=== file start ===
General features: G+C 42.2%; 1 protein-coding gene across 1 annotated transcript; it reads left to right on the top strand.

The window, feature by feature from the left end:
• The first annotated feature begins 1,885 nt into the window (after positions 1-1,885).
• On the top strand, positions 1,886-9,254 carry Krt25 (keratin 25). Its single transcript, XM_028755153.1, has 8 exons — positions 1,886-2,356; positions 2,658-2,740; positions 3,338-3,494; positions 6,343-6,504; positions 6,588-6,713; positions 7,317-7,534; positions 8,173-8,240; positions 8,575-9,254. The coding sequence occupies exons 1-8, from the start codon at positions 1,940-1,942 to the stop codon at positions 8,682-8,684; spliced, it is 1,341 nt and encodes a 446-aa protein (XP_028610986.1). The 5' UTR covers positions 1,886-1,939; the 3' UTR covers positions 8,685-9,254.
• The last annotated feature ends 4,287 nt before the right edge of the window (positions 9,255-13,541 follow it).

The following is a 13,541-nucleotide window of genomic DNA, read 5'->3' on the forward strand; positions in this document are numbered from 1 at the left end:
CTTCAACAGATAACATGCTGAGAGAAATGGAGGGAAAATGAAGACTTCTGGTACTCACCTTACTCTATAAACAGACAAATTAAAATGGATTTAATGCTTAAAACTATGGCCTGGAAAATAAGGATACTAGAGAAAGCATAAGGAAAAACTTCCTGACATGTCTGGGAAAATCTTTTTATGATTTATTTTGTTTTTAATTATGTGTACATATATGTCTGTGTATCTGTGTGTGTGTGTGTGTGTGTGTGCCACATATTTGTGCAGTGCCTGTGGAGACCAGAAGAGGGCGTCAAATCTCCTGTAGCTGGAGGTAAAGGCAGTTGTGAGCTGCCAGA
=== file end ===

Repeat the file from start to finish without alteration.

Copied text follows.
General features: G+C 42.2%; 1 protein-coding gene across 1 annotated transcript; it reads left to right on the top strand.

The window, feature by feature from the left end:
• The first annotated feature begins 1,885 nt into the window (after positions 1-1,885).
• On the top strand, positions 1,886-9,254 carry Krt25 (keratin 25). Its single transcript, XM_028755153.1, has 8 exons — positions 1,886-2,356; positions 2,658-2,740; positions 3,338-3,494; positions 6,343-6,504; positions 6,588-6,713; positions 7,317-7,534; positions 8,173-8,240; positions 8,575-9,254. The coding sequence occupies exons 1-8, from the start codon at positions 1,940-1,942 to the stop codon at positions 8,682-8,684; spliced, it is 1,341 nt and encodes a 446-aa protein (XP_028610986.1). The 5' UTR covers positions 1,886-1,939; the 3' UTR covers positions 8,685-9,254.
• The last annotated feature ends 4,287 nt before the right edge of the window (positions 9,255-13,541 follow it).

The following is a 13,541-nucleotide window of genomic DNA, read 5'->3' on the forward strand; positions in this document are numbered from 1 at the left end:
CTTCAACAGATAACATGCTGAGAGAAATGGAGGGAAAATGAAGACTTCTGGTACTCACCTTACTCTATAAACAGACAAATTAAAATGGATTTAATGCTTAAAACTATGGCCTGGAAAATAAGGATACTAGAGAAAGCATAAGGAAAAACTTCCTGACATGTCTGGGAAAATCTTTTTATGATTTATTTTGTTTTTAATTATGTGTACATATATGTCTGTGTATCTGTGTGTGTGTGTGTGTGTGTGTGCCACATATTTGTGCAGTGCCTGTGGAGACCAGAAGAGGGCGTCAAATCTCCTGTAGCTGGAGGTAAAGGCAGTTGTGAGCTGCCAGA